Today is a refrigerator triage day. Everything must come out and justify its existence to me or out it goes. This is the only area where I seem to manifest a hoarding behavior. I tend to see left-overs as a potential soup, quiche, or casserole ingredient and thus I have congestion in the fridge. I know a lot of people these days throw out leftovers, but I come from a time and a place where frugality was necessary. It is also the sign of a creative cook to know how to incorporate these ingredients into a delicious second life.
I have stuff in the fridge that I have kept for the same reasons other people keep non-food stuff. For instance, I have two quart jars of homemade pickles given by a friend who preserves garden produce. I need that space and I know it would take my husband and me three years to use up those two quarts, so out they go. But maybe first I’ll save some of it in smaller jars. My thrift sense kicks in along with an appreciation of the friendship.
Another reason I have kept some of the items is I paid good money for them. I sometimes see an interesting recipe online and bookmark it, but I lack an ingredient or two so I add them to my shopping list and purchase them. The trouble is, my memory doesn’t retain the purpose of the product so I end up with mystery ingredients. I need a system to link food purchases with the recipe they are intended for.
My major effort these days is to counter the effect of aging on my short-term memory, and my increasing reluctance to make decisions.
I have come to rely on a system I created that I trust more than my short-term memory. The basic unit of my system is a tickler file. It’s called that because you go through it frequently, your fingers tickling through the dividers for days of the month and months of the year.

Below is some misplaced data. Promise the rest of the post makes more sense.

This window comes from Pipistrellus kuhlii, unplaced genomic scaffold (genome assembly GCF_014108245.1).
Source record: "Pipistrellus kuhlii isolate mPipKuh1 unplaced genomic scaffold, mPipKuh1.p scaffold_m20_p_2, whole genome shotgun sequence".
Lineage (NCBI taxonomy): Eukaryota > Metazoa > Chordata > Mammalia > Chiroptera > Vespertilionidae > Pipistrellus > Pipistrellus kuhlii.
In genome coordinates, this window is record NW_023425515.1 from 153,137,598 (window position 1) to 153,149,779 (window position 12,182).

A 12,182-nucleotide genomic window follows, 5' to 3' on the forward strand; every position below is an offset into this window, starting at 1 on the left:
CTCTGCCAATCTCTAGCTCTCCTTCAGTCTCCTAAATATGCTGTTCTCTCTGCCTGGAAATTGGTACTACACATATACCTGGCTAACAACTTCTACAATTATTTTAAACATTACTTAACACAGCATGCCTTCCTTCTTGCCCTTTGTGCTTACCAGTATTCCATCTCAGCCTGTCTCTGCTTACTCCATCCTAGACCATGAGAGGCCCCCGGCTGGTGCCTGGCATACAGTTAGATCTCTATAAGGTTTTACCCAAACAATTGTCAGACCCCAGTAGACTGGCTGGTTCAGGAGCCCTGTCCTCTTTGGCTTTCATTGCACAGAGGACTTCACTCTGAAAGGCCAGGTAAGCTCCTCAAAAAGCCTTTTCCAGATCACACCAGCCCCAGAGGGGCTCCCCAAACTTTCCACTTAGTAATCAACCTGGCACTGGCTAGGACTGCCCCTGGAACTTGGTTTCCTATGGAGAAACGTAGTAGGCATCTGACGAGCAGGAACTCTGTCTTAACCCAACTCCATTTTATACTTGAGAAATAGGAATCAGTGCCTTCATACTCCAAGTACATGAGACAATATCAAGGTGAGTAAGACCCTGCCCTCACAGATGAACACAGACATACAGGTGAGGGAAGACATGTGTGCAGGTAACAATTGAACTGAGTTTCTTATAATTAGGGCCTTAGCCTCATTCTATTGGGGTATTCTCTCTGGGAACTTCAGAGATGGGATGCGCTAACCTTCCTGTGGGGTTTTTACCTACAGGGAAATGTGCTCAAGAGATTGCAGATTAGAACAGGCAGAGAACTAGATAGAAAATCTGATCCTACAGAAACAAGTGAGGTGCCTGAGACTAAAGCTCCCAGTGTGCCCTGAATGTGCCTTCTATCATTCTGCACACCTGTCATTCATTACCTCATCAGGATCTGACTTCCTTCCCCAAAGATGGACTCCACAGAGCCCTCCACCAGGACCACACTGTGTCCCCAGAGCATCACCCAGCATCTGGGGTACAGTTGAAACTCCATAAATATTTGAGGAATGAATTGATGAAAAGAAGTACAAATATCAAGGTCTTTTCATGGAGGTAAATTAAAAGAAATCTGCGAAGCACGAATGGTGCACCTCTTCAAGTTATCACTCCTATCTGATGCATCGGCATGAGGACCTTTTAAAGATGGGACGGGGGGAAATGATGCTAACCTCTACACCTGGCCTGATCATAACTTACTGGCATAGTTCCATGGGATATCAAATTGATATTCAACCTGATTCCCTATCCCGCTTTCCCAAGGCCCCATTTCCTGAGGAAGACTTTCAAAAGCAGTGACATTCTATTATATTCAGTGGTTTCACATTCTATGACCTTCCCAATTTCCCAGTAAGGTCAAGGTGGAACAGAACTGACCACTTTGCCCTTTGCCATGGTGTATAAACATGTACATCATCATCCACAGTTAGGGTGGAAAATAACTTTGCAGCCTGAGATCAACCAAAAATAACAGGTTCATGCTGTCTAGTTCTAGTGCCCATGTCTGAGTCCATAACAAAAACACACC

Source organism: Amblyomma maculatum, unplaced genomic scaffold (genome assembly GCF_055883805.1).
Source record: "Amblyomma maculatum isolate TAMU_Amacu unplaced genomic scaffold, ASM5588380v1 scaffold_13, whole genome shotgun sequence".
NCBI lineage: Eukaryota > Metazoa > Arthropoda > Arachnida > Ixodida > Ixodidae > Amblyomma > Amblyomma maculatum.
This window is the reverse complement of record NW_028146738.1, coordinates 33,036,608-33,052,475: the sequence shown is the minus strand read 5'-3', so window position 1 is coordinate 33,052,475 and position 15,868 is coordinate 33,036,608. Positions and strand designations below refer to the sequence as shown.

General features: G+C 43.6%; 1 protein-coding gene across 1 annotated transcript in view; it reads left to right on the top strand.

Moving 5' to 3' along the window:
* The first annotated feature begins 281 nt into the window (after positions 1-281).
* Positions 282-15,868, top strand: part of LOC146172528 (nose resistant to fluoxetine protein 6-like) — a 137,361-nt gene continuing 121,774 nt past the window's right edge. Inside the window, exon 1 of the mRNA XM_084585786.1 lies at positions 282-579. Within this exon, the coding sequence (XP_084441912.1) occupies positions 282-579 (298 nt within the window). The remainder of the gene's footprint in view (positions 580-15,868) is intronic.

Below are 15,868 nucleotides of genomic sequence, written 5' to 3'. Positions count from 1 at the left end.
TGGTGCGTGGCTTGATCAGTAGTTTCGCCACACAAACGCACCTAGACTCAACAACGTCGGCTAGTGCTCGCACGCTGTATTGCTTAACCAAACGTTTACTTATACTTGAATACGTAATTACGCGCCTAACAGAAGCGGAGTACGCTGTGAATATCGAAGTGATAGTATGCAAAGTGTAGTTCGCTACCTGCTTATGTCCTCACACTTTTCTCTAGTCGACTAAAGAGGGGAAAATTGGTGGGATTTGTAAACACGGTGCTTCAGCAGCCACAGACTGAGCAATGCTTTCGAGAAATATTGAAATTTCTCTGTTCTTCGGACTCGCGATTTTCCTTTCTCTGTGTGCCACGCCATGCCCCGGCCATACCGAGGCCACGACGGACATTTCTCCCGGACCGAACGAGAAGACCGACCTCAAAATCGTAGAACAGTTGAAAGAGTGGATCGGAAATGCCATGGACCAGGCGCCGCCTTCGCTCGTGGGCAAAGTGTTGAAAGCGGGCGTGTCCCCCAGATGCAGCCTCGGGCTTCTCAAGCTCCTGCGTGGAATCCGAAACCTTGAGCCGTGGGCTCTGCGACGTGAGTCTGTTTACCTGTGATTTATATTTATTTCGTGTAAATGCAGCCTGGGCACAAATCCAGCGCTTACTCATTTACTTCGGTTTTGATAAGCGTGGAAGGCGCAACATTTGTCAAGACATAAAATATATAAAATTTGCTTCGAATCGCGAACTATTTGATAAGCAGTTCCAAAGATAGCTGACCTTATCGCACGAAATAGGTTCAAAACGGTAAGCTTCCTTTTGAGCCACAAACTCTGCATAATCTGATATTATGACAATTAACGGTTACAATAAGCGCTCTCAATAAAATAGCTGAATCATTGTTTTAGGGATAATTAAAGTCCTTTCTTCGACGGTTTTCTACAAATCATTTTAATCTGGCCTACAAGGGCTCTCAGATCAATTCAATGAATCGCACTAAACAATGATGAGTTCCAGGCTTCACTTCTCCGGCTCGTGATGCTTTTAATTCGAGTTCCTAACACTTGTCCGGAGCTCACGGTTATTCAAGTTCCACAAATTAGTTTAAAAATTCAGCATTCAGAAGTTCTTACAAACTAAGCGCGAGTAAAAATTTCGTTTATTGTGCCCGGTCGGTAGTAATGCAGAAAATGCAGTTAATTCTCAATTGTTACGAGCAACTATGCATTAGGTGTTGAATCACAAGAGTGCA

Another part of my system is my Bullet Journal. Bullet journaling is very popular right now and it is refreshing to see a non-digital system for recording actions and follow-ups being appreciated by young adults. They see it as their own invention. The name comes from the use of bullet points at the start of items listed in it.
But before I use either my bullet journal or tickler file, I use my commitment-scale. This is an internal process. I consider every thing I have to deal with and ask myself, on a scale of 1 through 10 what is my level of commitment to seeing this through? If an item is a “1” on the scale then it is of no importance. If it is a “10” on the scale it is so important it must be dealt with this moment – right now. “1’s” are not keepers. They go in the trash, the recycling, the donation box, depending on what they are. If an item falls any where else on the scale, then a decision needs to be made about when to do it and where to find it again. If an item is digital,such as an email or a website article, I use Evernote as an online filing system.
The Older Mind May Just Be a Fuller Mind – NYTimes.com.
My thoughts exactly:
the larger the library you have in your head, the longer it usually takes to find a particular word (or pair).
Scientists who study thinking and memory often make a broad distinction between “fluid” and “crystallized” intelligence. The former includes short-term memory, like holding a phone number in mind, analytical reasoning, and the ability to tune out distractions, like ambient conversation. The latter is accumulated knowledge, vocabulary and expertise.
I know this is true because my skills as a web-master are very fluid. They flow out of my memory way too fast as I try to figure out what I am doing with my website and setting up a newsletter but recipes which entered long term storage years ago never fail me and everyone thinks I am an intuitive cook.